Wednesday, 24 October 2007

Gold dust for Childs-junkies!

I don't like to post more than once a day, but Daniel Driver over at Occasional Publications has just posted something that, for Childs-junkies like myself, is gold dust! He's dug up a very rare transcript of Karl Barth and the Future of Theology: A Memorial Colloquium Held at Yale Divinity School January 28, 1969—held barely a month after Barth passed away. Brevard Childs and Hans Frei were among the panelists. At the back of the book is a transcript of a question and answer session that followed the paper session. Daniel helpfully summarizes the main points and then types out the bits relevant to Childs and Frei.

My favorite is this bit:

Childs lines up with Frei (indeed, partly learns from Frei) on "the heart of the problem: that for Calvin, the sensus literalis IS Jesus Christ. And it was only when you have the eighteenth century identification of the literal sense with the historical sense that you’re just hopelessly lost."

When they say this (Frei: "That's right.") nobody knows what they're talking about.


I love it! Read the whole dialogue here!

2 comments:

voxstefani said...

Wow, this is truly outstanding! Many thanks for the link.

I am convinced that Calvin is a crucially important point of reference for all those engaged in the canonical enterprise. In Calvin we find someone for whom, as Childs so delightfully states in the dialog you quote, Jesus Christ is the Scripture's "literal sense," and who puts the critical tools of exegesis (yes, critical, for Calvin is clearly a forerunner of historical exegesis) at the service of this "hermeneutical program." I find myself turning to Calvin again and again for light on how to proceed with a canonical reading of biblical texts, and I have never been turned away empty-handed, but rather always find more than I can process at any given time.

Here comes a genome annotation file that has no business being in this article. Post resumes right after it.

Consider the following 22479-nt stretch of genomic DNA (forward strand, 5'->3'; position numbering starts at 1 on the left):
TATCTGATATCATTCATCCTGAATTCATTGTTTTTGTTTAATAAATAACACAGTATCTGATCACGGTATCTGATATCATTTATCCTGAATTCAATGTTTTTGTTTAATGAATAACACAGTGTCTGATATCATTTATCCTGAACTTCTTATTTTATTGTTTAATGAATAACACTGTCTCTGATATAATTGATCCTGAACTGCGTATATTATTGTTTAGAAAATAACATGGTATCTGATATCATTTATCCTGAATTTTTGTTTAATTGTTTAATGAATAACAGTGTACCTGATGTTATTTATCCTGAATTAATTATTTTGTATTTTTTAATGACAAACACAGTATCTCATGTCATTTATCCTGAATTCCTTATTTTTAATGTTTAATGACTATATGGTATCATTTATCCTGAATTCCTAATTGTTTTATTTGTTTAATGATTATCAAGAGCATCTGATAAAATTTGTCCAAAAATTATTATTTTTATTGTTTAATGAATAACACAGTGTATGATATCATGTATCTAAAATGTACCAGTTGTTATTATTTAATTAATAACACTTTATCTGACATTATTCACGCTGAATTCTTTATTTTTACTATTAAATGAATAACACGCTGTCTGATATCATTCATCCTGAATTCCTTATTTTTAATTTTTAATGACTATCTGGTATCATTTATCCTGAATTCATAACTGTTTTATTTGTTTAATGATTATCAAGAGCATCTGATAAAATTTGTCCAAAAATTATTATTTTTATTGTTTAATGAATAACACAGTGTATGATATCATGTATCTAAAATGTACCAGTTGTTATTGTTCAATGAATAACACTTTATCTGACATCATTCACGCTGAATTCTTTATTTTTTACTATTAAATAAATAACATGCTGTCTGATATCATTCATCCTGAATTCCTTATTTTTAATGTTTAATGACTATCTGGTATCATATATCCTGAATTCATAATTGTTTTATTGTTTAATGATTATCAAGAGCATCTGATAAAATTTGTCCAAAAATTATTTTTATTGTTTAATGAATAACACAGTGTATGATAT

Esteban

Phil Sumpter said...

Thanks Stefan. I haven't read enough of Calvin by far, so you've just inspired me. Luckily most of him is for free on the Internet! I'd also love to know how to relate this to Orthodoxy, a tradition which fascinates me yet which seems so alien to me (aesthetically, Orthodox churches come after Norman Anglican churches for me and compete closely with Romanesque architecture in general). If you could recommend any other good Orthodox blogs I'd be grateful ...